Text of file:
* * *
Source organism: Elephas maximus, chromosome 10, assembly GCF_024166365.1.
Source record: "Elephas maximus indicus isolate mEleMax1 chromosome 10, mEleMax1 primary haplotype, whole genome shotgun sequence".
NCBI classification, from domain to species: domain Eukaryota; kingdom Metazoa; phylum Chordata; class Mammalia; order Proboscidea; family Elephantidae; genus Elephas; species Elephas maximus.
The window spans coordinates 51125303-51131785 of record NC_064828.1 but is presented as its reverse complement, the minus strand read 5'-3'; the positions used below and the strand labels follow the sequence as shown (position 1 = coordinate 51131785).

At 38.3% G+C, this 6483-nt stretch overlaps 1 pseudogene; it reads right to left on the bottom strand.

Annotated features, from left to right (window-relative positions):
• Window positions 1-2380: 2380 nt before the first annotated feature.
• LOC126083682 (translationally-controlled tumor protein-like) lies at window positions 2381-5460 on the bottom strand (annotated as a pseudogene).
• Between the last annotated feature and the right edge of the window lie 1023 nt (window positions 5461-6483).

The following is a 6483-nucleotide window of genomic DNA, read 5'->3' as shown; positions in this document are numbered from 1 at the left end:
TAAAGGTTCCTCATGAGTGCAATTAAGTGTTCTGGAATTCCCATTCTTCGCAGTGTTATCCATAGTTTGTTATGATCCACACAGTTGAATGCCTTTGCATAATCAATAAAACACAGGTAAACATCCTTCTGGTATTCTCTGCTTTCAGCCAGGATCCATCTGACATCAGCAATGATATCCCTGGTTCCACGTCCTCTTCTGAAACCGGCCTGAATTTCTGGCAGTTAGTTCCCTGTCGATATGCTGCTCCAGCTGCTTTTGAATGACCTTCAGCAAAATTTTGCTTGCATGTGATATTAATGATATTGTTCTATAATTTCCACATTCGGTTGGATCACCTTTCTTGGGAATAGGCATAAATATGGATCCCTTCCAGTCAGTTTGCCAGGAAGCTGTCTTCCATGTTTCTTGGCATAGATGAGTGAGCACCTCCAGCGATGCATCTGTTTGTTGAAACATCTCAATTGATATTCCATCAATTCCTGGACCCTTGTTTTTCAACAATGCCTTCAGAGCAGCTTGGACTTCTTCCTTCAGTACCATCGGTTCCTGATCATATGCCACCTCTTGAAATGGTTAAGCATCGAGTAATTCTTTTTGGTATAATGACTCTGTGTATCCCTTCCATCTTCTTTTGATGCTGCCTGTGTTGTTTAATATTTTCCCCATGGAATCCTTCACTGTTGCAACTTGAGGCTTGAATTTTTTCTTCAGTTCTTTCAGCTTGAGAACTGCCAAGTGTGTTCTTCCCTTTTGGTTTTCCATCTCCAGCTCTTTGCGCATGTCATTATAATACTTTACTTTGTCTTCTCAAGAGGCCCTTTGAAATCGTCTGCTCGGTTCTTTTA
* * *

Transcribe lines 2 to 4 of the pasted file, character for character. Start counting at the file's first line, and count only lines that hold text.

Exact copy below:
Source record: "Elephas maximus indicus isolate mEleMax1 chromosome 10, mEleMax1 primary haplotype, whole genome shotgun sequence".
NCBI classification, from domain to species: domain Eukaryota; kingdom Metazoa; phylum Chordata; class Mammalia; order Proboscidea; family Elephantidae; genus Elephas; species Elephas maximus.
The window spans coordinates 51125303-51131785 of record NC_064828.1 but is presented as its reverse complement, the minus strand read 5'-3'; the positions used below and the strand labels follow the sequence as shown (position 1 = coordinate 51131785).